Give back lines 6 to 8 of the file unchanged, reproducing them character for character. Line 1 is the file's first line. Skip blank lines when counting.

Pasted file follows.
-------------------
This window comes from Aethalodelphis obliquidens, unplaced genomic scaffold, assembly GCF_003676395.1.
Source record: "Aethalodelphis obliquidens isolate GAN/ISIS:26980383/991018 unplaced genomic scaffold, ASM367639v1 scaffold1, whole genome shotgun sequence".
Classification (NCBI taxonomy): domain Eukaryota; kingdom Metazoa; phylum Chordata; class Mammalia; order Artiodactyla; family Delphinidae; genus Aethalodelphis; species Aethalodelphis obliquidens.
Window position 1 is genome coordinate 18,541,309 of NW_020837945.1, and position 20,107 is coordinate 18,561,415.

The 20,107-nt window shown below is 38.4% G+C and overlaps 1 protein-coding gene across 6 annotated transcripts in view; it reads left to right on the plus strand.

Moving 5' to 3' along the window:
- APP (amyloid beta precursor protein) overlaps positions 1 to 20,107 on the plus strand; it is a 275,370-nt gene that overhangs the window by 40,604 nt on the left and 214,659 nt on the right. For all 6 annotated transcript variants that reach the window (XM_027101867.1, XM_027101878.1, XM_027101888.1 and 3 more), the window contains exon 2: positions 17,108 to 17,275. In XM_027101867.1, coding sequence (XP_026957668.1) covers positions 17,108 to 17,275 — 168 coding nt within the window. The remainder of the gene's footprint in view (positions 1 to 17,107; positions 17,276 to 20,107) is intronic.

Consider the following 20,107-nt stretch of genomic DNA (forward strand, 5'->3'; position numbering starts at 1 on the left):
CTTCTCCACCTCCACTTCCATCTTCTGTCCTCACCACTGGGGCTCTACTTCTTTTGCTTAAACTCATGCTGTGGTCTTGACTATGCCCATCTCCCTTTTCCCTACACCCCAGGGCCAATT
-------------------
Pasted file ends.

Moving 5' to 3' along the window:
- APP (amyloid beta precursor protein) overlaps positions 1 to 20,107 on the plus strand; it is a 275,370-nt gene that overhangs the window by 40,604 nt on the left and 214,659 nt on the right. For all 6 annotated transcript variants that reach the window (XM_027101867.1, XM_027101878.1, XM_027101888.1 and 3 more), the window contains exon 2: positions 17,108 to 17,275. In XM_027101867.1, coding sequence (XP_026957668.1) covers positions 17,108 to 17,275 — 168 coding nt within the window. The remainder of the gene's footprint in view (positions 1 to 17,107; positions 17,276 to 20,107) is intronic.

Consider the following 20,107-nt stretch of genomic DNA (forward strand, 5'->3'; position numbering starts at 1 on the left):